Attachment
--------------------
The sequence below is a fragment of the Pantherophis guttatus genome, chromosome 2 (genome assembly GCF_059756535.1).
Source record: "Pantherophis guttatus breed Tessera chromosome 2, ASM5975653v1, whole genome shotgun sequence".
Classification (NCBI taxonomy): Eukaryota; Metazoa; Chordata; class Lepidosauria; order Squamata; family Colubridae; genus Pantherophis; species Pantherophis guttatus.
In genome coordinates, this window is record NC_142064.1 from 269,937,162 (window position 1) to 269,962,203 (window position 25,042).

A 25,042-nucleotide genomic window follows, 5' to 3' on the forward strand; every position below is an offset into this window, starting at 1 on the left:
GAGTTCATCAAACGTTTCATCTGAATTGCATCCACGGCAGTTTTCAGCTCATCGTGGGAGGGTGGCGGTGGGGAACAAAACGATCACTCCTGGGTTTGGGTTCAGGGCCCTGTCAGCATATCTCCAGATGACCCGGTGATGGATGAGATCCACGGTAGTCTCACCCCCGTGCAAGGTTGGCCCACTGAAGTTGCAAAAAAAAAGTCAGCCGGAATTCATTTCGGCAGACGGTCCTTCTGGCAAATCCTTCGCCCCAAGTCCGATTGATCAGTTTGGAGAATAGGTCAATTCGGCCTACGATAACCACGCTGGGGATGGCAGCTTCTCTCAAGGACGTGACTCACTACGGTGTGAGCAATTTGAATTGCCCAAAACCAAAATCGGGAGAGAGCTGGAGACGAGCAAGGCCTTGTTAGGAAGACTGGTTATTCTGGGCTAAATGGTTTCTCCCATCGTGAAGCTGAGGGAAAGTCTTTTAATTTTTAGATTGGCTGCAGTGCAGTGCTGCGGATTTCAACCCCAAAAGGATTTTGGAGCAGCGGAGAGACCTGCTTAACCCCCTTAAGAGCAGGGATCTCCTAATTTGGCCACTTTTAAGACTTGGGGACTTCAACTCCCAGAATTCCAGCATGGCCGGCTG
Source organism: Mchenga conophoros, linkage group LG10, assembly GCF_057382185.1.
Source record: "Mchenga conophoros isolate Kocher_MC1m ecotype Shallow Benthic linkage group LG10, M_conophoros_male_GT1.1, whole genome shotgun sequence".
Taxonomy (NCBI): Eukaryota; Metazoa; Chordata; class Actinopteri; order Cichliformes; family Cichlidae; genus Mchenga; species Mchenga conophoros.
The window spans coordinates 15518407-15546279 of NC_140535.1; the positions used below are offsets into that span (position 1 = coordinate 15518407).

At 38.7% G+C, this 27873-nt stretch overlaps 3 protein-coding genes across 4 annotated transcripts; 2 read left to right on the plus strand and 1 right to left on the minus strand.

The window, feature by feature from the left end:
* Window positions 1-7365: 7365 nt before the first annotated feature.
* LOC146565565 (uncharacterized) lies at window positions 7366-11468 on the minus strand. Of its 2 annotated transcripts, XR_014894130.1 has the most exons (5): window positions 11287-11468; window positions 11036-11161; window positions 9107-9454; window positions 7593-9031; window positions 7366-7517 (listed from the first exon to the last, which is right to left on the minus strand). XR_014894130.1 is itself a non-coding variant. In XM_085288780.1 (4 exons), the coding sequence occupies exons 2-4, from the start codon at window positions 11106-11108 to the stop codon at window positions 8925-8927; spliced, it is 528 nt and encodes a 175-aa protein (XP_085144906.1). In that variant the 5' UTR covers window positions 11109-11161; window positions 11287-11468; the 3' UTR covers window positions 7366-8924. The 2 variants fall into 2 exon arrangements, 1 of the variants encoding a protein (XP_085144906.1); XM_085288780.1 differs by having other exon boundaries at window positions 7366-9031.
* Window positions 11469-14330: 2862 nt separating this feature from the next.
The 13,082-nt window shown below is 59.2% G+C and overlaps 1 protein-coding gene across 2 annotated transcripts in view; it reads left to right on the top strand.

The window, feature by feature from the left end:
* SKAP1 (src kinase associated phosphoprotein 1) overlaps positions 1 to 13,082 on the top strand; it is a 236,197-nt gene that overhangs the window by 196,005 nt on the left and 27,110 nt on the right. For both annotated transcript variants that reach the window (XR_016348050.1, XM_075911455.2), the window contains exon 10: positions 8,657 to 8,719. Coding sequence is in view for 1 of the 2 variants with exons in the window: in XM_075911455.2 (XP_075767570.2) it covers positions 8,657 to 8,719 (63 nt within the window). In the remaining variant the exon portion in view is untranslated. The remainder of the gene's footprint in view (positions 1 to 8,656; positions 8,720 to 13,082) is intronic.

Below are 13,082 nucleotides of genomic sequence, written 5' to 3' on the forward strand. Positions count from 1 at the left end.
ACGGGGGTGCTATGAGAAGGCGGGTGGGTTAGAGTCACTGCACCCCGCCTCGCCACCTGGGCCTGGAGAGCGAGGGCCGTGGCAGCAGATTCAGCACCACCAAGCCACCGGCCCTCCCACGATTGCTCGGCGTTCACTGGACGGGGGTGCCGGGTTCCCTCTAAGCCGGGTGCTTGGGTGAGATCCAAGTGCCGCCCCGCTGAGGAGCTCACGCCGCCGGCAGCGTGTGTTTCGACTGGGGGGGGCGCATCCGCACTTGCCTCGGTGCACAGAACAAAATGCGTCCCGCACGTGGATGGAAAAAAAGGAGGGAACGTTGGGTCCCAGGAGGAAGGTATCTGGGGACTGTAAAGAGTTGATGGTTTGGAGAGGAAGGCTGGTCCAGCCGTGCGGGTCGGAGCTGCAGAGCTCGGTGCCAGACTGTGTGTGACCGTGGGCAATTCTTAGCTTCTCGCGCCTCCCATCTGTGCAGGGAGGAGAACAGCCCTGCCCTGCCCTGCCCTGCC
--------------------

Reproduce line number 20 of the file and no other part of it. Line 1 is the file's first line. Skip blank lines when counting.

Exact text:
ACGGGGGTGCTATGAGAAGGCGGGTGGGTTAGAGTCACTGCACCCCGCCTCGCCACCTGGGCCTGGAGAGCGAGGGCCGTGGCAGCAGATTCAGCACCACCAAGCCACCGGCCCTCCCACGATTGCTCGGCGTTCACTGGACGGGGGTGCCGGGTTCCCTCTAAGCCGGGTGCTTGGGTGAGATCCAAGTGCCGCCCCGCTGAGGAGCTCACGCCGCCGGCAGCGTGTGTTTCGACTGGGGGGGGCGCATCCGCACTTGCCTCGGTGCACAGAACAAAATGCGTCCCGCACGTGGATGGAAAAAAAGGAGGGAACGTTGGGTCCCAGGAGGAAGGTATCTGGGGACTGTAAAGAGTTGATGGTTTGGAGAGGAAGGCTGGTCCAGCCGTGCGGGTCGGAGCTGCAGAGCTCGGTGCCAGACTGTGTGTGACCGTGGGCAATTCTTAGCTTCTCGCGCCTCCCATCTGTGCAGGGAGGAGAACAGCCCTGCCCTGCCCTGCCCTGCC